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Daily News

September 06, 2000

Northrop Grumman Announces Buy Of Federal Data Corp. Sept. 6, 2000 -- Northrop Grumman said today it is buying Federal Data Corporation and merging it with Logicon, Northrop's information technology subsidiary. The deal, worth $302 million, is expected to be finalized in 45 days, according to Logicon President Herb Anderson.

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Sept. 6, 2000 -- Senate Armed Services Committee Chairman John Warner (R-VA) told InsideDefense.com today he is reevaluating his plan to hold a fourth hearing on National Missile Defense after President Clinton announced last Friday he will let the next administration decide whether or not to deploy an NMD system.

Warner said the hearing, scheduled for later this month, was supposed to relieve some of the tension surrounding the issues tied to NMD, specifically regarding the possible withdrawal or amending of the 1972 Anti-Ballistic Missile Treaty.

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Sept. 6, 2000 -- With a change-of-command ceremony for U.S. Southern Command scheduled for this Friday, Marine Corps Lt. Gen. Peter Pace, slated to take over as commander-in-chief, breezed through his confirmation hearing before the Senate Armed Services Committee this morning but may not be formally confirmed in committee or on the Senate floor this week.

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September 05, 2000

Sept. 5, 2000 -- The flight restriction issued on Aug. 25 that grounded all 11 V-22 Ospreys was lifted Sept. 1 and two of the aircraft are flying again, Naval Air Systems Command announced today.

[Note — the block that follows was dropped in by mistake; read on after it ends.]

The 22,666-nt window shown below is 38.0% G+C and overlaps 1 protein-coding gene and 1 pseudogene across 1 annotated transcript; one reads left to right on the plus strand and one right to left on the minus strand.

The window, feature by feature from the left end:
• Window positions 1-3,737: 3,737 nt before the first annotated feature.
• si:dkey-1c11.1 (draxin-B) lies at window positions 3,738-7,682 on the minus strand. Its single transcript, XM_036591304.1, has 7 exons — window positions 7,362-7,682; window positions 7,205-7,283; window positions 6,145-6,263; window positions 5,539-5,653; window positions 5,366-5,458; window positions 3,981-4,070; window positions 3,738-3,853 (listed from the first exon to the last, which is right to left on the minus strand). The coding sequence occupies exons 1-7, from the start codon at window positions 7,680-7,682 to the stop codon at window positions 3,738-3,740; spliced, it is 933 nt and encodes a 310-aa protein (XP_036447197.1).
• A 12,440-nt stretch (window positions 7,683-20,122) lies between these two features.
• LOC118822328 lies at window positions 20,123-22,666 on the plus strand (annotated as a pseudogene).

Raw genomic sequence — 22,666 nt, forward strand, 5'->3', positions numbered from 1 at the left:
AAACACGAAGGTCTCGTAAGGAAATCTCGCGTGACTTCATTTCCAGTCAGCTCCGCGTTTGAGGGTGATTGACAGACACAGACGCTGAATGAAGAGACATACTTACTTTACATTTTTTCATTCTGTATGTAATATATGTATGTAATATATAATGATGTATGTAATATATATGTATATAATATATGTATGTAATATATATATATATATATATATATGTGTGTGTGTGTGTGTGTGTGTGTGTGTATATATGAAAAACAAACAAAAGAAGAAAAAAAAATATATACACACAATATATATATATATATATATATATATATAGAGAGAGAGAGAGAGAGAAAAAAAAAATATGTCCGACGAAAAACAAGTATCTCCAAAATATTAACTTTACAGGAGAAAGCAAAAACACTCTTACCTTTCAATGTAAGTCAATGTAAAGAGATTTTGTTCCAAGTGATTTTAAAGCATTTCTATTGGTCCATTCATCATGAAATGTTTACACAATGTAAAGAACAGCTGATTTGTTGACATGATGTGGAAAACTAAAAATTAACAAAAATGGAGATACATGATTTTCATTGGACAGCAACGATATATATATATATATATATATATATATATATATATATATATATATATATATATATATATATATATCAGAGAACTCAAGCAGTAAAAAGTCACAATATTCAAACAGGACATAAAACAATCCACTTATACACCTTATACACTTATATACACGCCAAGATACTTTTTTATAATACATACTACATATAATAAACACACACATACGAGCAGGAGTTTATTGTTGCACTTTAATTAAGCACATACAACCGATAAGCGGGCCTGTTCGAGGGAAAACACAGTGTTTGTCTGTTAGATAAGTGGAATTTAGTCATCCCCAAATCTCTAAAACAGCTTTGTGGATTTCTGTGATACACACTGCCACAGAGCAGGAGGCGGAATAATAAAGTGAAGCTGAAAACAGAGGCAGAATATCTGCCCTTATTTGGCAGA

All V-22 Ospreys have been cleared to fly as soon as they have been inspected, according to a statement released by officials. The inspection process, which should be completed by mid-September, involves checking the coupling assemblies to ensure they have the proper torque, according to the statement.

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Sept. 5, 2000 -- The flight restriction issued on Aug. 25 that grounded all 11 V-22 Ospreys was lifted Sept. 1 and two of the aircraft are flying again, Naval Air Systems Command announced today.

All V-22 Ospreys have been cleared to fly as soon as they have been inspected, according to a statement released by officials. The inspection process, which should be completed by mid-September, involves checking the coupling assemblies to ensure they have the proper torque, according to the statement.

(423 words)

Sept. 5, 2000 -- The flight restriction issued on Aug. 25 that grounded all 11 V-22 Ospreys was lifted Sept. 1 and two of the aircraft are flying again, Naval Air Systems Command announced today. All V-22 Ospreys have been cleared to fly as soon as they have been inspected, according to a statement released by officials. The inspection process, which should be completed by mid-September, involves checking the coupling assemblies to ensure they have the proper torque, according to the statement.

(421 words)